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The Magic of Finkleton Paperback – April 26, 2011
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Hilton tells a creative tale of a magical rural village in England.
Uncle Harry Finkle is an elderly man who keeps the village of Finkleton running smoothly; each farm receives exactly the correct amount of rain for the crop grown in its field. Finkleton has never had a bad crop or an unsuccessful business, and nobody ever wants to sell land to outsiders, however desperately the interlopers want to buy. After an unexpected incident, three resident children named Jack, Robert and Lizzy inherit their Uncle Harry's general store, as well as all its secrets. As the children make discoveries, they find it necessary to keep secrets from their parents, thinking that it's in their best interest. Hilton writes this tale in a clean, smooth and straightforward manner. Although more mature audiences will easily discern the plot's movement, there are enough surprises to keep all readers interested. The book moves along smoothly from beginning to end, with realistic portrayals of sibling disagreements, as well as solidarity, throughout the book; conversations and arguments between the siblings suggest Hilton is savvy about familial politics. The author provides little depth to certain characters, notably the parents, though as the central focus of the book, the children are more richly constructed. Setting details are sparse, with the exception of three rooms in the basement of the general store in which most of the book's action takes place. The author introduces magical artifacts such as hourglasses, scrolls and weathered maps with a perspective that is fresh and unique. Children and young adults alike will relate to the protagonists and may learn some moral lessons as the children decide to use the magical talismans for the good of the town, and not merely for their selfish desires.
A solid, simple read that encourages altruism while remaining lighthearted. -- Kirkus Reviews, May, 20, 2011
From the Author
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Top Customer Reviews
The character dialogues feel forced, but the character are fairly likable and engaging. The plot is a little slow, but the mystery is engaging. Readers who enjoy fantasy, adventure, mystery, and magic will enjoying reading this book.
The story is about a small community that is just about perfect. When the founder suffers a fatal heart attack, he sets in motion a way to keep the community safe. What results is the story of a family and how the children discover the magic independently, and work together to keep the perfection known as Finkleton safe.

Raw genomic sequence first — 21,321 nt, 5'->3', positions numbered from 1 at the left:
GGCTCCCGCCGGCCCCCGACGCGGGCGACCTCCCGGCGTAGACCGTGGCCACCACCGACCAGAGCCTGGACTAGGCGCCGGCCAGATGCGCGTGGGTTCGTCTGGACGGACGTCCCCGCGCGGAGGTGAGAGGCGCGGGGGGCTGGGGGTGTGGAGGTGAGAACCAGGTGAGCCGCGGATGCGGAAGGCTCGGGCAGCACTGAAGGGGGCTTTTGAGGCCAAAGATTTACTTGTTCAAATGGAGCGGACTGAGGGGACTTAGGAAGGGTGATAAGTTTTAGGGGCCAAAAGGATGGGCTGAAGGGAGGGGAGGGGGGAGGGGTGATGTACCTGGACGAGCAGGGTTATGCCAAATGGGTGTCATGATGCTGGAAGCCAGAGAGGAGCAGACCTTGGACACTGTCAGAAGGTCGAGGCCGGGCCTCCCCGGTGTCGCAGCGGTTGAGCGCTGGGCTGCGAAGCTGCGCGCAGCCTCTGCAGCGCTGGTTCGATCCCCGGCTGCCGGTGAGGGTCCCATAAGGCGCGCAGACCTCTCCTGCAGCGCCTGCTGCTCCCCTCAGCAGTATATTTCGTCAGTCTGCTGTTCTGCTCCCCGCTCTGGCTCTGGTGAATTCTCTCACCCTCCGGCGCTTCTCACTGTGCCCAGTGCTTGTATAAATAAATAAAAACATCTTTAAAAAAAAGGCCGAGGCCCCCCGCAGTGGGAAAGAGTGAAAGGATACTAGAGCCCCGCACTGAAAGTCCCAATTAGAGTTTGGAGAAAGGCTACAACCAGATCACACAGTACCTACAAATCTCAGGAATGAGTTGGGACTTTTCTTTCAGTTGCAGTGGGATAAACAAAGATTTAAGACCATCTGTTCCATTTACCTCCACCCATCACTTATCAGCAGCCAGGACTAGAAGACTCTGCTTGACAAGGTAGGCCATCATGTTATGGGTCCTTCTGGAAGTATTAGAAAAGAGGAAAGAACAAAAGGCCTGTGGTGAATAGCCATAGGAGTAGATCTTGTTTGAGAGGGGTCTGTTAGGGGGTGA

This book will not appeal to someone who wants dazzle and flash magic. It will, however, appeal to the child or adult who appreciates a step back in time when life was gentler. For those who like books like "Fair Weather" and "A Year Down Yonder" and other books by Richard Peck, don't miss this treasure.
Which brings me to KC Hilton's book.
Hemingway created a style where less is more. We are supposed to figure out every nuanced reaction. Here we are told what is going through each of the characters heads. We may know that a stomped foot means the child is frustrated, but here we are reminded. A child needs that kind of information. An adult doesn't. But there is something pleasant, relaxing about reading a book that doesn't require one to think too deeply about what every physical mannerism means.
And of course there is the fun of getting lost in the magic.
Finkleton is a magical place where secrets must sometimes be kept, and sometimes told. We enter a world before computers, i-pods. Well, actually this is a world before TV, telephones, and even cars. And in this world of Finkleton, everything is perfect for farming because of magic. But when the 80 year-old man passes who is keeping everything in balance, things at Finkleton start to go astray.
The three children are the heroes of this book. Each one has his or her strengths and together they can tackle the problems that they face, but can three children work together? They act like any child would, which makes this charming. And just when things start to straighten out, a new mystery is adding making me wonder if a sequel is in the works.
I'm not an expert on children's books, but I imagine this is a good book for someone around 7 to 12. Or for adults who are looking for an escape to their inner childhood.
Finkleton is a magical place with interesting characters, I hope we meet more of them as the stories continue. The only reason I did not end up giving it 5 stars is the pace of the story slows in the middle, I wanted to see them leave the house/store and actually get a look at Finkleton and the farmlands and lastly I wanted to get to know their parents better, they seemed to disappear through the majority of the story and I missed them
The Finkle family have inherited their uncle Harry's general store in the rural town of Finkleton. Uncle Harry's general store is the hub of this rural community, in ways none of the Finkles can imagine. The three Finkle children each use their unique abilities to keep Finkleton safe and secure. Magic gives this story it's edge, but good traditional family values, with respectful and obedient children, are what makes this story great. Keep in mind this is a true children's story. That said, this book is very highly recommended.